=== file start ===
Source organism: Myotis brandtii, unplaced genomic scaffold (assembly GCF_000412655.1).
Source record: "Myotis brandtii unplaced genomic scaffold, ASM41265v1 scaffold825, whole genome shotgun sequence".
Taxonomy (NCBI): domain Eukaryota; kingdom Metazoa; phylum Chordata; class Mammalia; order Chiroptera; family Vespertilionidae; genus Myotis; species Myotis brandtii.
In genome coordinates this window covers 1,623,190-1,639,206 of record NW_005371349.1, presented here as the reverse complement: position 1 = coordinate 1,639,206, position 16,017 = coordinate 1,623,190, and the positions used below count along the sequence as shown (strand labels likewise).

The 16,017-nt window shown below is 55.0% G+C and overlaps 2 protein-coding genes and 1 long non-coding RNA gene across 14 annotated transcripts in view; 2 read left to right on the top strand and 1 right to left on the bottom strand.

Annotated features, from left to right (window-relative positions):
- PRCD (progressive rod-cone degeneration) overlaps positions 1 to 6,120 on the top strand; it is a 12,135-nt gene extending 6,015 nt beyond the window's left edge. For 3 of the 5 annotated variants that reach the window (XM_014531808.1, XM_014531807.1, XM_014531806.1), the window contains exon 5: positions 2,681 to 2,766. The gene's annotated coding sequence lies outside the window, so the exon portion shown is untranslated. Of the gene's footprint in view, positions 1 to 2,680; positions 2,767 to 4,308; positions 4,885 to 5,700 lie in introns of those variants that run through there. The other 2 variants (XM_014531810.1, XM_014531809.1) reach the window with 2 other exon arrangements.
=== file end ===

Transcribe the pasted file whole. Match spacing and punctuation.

Source organism: Myotis brandtii, unplaced genomic scaffold (assembly GCF_000412655.1).
Source record: "Myotis brandtii unplaced genomic scaffold, ASM41265v1 scaffold825, whole genome shotgun sequence".
Taxonomy (NCBI): domain Eukaryota; kingdom Metazoa; phylum Chordata; class Mammalia; order Chiroptera; family Vespertilionidae; genus Myotis; species Myotis brandtii.
In genome coordinates this window covers 1,623,190-1,639,206 of record NW_005371349.1, presented here as the reverse complement: position 1 = coordinate 1,639,206, position 16,017 = coordinate 1,623,190, and the positions used below count along the sequence as shown (strand labels likewise).

The 16,017-nt window shown below is 55.0% G+C and overlaps 2 protein-coding genes and 1 long non-coding RNA gene across 14 annotated transcripts in view; 2 read left to right on the top strand and 1 right to left on the bottom strand.

Annotated features, from left to right (window-relative positions):
- PRCD (progressive rod-cone degeneration) overlaps positions 1 to 6,120 on the top strand; it is a 12,135-nt gene extending 6,015 nt beyond the window's left edge. For 3 of the 5 annotated variants that reach the window (XM_014531808.1, XM_014531807.1, XM_014531806.1), the window contains exon 5: positions 2,681 to 2,766. The gene's annotated coding sequence lies outside the window, so the exon portion shown is untranslated. Of the gene's footprint in view, positions 1 to 2,680; positions 2,767 to 4,308; positions 4,885 to 5,700 lie in introns of those variants that run through there. The other 2 variants (XM_014531810.1, XM_014531809.1) reach the window with 2 other exon arrangements.